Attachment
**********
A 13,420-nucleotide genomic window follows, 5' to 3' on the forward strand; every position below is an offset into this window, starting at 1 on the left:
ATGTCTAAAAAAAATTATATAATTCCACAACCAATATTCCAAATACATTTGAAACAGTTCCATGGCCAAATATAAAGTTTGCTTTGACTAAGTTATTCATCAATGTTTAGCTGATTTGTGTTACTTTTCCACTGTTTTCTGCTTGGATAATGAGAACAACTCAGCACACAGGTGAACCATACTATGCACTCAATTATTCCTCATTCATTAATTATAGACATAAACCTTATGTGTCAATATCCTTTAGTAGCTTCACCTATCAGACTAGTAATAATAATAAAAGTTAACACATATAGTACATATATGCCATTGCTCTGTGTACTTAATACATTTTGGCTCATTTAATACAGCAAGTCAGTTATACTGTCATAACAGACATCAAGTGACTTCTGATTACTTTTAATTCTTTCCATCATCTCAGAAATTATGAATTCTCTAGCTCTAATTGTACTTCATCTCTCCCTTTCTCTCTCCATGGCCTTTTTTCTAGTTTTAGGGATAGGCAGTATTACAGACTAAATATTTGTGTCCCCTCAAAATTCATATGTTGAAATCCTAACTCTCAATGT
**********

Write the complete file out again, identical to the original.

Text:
A 13,420-nucleotide genomic window follows, 5' to 3' on the forward strand; every position below is an offset into this window, starting at 1 on the left:
ATGTCTAAAAAAAATTATATAATTCCACAACCAATATTCCAAATACATTTGAAACAGTTCCATGGCCAAATATAAAGTTTGCTTTGACTAAGTTATTCATCAATGTTTAGCTGATTTGTGTTACTTTTCCACTGTTTTCTGCTTGGATAATGAGAACAACTCAGCACACAGGTGAACCATACTATGCACTCAATTATTCCTCATTCATTAATTATAGACATAAACCTTATGTGTCAATATCCTTTAGTAGCTTCACCTATCAGACTAGTAATAATAATAAAAGTTAACACATATAGTACATATATGCCATTGCTCTGTGTACTTAATACATTTTGGCTCATTTAATACAGCAAGTCAGTTATACTGTCATAACAGACATCAAGTGACTTCTGATTACTTTTAATTCTTTCCATCATCTCAGAAATTATGAATTCTCTAGCTCTAATTGTACTTCATCTCTCCCTTTCTCTCTCCATGGCCTTTTTTCTAGTTTTAGGGATAGGCAGTATTACAGACTAAATATTTGTGTCCCCTCAAAATTCATATGTTGAAATCCTAACTCTCAATGT